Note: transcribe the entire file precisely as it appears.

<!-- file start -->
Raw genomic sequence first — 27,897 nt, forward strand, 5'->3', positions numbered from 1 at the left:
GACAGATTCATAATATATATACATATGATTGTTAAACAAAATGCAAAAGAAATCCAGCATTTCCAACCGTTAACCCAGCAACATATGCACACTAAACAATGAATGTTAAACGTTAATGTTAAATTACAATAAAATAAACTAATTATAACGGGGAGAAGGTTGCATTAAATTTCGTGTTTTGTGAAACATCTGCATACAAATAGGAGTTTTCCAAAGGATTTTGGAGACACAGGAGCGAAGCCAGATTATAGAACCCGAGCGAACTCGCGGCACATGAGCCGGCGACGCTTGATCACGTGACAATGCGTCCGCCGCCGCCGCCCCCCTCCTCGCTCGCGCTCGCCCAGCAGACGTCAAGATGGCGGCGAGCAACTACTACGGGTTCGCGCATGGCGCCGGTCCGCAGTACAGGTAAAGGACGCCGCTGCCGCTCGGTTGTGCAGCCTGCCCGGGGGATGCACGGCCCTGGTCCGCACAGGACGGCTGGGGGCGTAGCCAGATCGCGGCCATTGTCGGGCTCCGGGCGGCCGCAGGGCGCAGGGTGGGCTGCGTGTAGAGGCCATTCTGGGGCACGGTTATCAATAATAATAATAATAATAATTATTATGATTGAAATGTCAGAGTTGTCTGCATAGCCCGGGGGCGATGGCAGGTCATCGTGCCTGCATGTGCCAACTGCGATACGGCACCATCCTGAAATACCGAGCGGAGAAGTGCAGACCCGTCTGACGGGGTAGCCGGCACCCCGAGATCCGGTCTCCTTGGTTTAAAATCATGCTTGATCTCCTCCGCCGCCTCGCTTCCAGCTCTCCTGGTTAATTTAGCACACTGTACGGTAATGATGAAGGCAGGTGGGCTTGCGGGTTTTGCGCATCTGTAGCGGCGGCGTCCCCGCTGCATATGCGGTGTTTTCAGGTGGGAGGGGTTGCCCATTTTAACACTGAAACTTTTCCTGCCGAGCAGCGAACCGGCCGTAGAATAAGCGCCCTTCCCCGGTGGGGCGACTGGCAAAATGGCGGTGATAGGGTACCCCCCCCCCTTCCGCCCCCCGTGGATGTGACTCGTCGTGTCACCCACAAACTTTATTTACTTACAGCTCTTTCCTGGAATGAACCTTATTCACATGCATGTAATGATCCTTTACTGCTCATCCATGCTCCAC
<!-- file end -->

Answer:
Raw genomic sequence first — 27,897 nt, forward strand, 5'->3', positions numbered from 1 at the left:
GACAGATTCATAATATATATACATATGATTGTTAAACAAAATGCAAAAGAAATCCAGCATTTCCAACCGTTAACCCAGCAACATATGCACACTAAACAATGAATGTTAAACGTTAATGTTAAATTACAATAAAATAAACTAATTATAACGGGGAGAAGGTTGCATTAAATTTCGTGTTTTGTGAAACATCTGCATACAAATAGGAGTTTTCCAAAGGATTTTGGAGACACAGGAGCGAAGCCAGATTATAGAACCCGAGCGAACTCGCGGCACATGAGCCGGCGACGCTTGATCACGTGACAATGCGTCCGCCGCCGCCGCCCCCCTCCTCGCTCGCGCTCGCCCAGCAGACGTCAAGATGGCGGCGAGCAACTACTACGGGTTCGCGCATGGCGCCGGTCCGCAGTACAGGTAAAGGACGCCGCTGCCGCTCGGTTGTGCAGCCTGCCCGGGGGATGCACGGCCCTGGTCCGCACAGGACGGCTGGGGGCGTAGCCAGATCGCGGCCATTGTCGGGCTCCGGGCGGCCGCAGGGCGCAGGGTGGGCTGCGTGTAGAGGCCATTCTGGGGCACGGTTATCAATAATAATAATAATAATAATTATTATGATTGAAATGTCAGAGTTGTCTGCATAGCCCGGGGGCGATGGCAGGTCATCGTGCCTGCATGTGCCAACTGCGATACGGCACCATCCTGAAATACCGAGCGGAGAAGTGCAGACCCGTCTGACGGGGTAGCCGGCACCCCGAGATCCGGTCTCCTTGGTTTAAAATCATGCTTGATCTCCTCCGCCGCCTCGCTTCCAGCTCTCCTGGTTAATTTAGCACACTGTACGGTAATGATGAAGGCAGGTGGGCTTGCGGGTTTTGCGCATCTGTAGCGGCGGCGTCCCCGCTGCATATGCGGTGTTTTCAGGTGGGAGGGGTTGCCCATTTTAACACTGAAACTTTTCCTGCCGAGCAGCGAACCGGCCGTAGAATAAGCGCCCTTCCCCGGTGGGGCGACTGGCAAAATGGCGGTGATAGGGTACCCCCCCCCCTTCCGCCCCCCGTGGATGTGACTCGTCGTGTCACCCACAAACTTTATTTACTTACAGCTCTTTCCTGGAATGAACCTTATTCACATGCATGTAATGATCCTTTACTGCTCATCCATGCTCCAC